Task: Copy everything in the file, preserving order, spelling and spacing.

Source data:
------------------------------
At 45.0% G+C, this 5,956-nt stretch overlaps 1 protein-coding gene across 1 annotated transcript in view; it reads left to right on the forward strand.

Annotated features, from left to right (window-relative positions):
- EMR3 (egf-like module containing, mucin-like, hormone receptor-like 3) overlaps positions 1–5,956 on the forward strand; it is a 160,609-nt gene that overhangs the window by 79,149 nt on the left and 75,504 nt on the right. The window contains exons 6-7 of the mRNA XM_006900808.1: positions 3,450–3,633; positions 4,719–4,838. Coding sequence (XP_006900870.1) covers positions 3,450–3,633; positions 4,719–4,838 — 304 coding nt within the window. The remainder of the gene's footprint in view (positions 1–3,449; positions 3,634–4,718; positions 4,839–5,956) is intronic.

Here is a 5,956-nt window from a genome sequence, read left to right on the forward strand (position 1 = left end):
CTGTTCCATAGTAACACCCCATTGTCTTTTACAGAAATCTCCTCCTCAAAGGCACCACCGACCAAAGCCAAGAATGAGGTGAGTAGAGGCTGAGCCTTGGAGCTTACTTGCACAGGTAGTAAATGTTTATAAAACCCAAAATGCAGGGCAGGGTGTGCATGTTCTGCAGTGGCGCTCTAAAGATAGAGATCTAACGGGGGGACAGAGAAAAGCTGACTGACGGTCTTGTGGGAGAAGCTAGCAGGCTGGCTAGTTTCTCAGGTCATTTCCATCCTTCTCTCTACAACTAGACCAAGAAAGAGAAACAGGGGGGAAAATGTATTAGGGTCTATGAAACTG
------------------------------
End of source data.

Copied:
At 45.0% G+C, this 5,956-nt stretch overlaps 1 protein-coding gene across 1 annotated transcript in view; it reads left to right on the forward strand.

Annotated features, from left to right (window-relative positions):
- EMR3 (egf-like module containing, mucin-like, hormone receptor-like 3) overlaps positions 1–5,956 on the forward strand; it is a 160,609-nt gene that overhangs the window by 79,149 nt on the left and 75,504 nt on the right. The window contains exons 6-7 of the mRNA XM_006900808.1: positions 3,450–3,633; positions 4,719–4,838. Coding sequence (XP_006900870.1) covers positions 3,450–3,633; positions 4,719–4,838 — 304 coding nt within the window. The remainder of the gene's footprint in view (positions 1–3,449; positions 3,634–4,718; positions 4,839–5,956) is intronic.

Here is a 5,956-nt window from a genome sequence, read left to right on the forward strand (position 1 = left end):
CTGTTCCATAGTAACACCCCATTGTCTTTTACAGAAATCTCCTCCTCAAAGGCACCACCGACCAAAGCCAAGAATGAGGTGAGTAGAGGCTGAGCCTTGGAGCTTACTTGCACAGGTAGTAAATGTTTATAAAACCCAAAATGCAGGGCAGGGTGTGCATGTTCTGCAGTGGCGCTCTAAAGATAGAGATCTAACGGGGGGACAGAGAAAAGCTGACTGACGGTCTTGTGGGAGAAGCTAGCAGGCTGGCTAGTTTCTCAGGTCATTTCCATCCTTCTCTCTACAACTAGACCAAGAAAGAGAAACAGGGGGGAAAATGTATTAGGGTCTATGAAACTG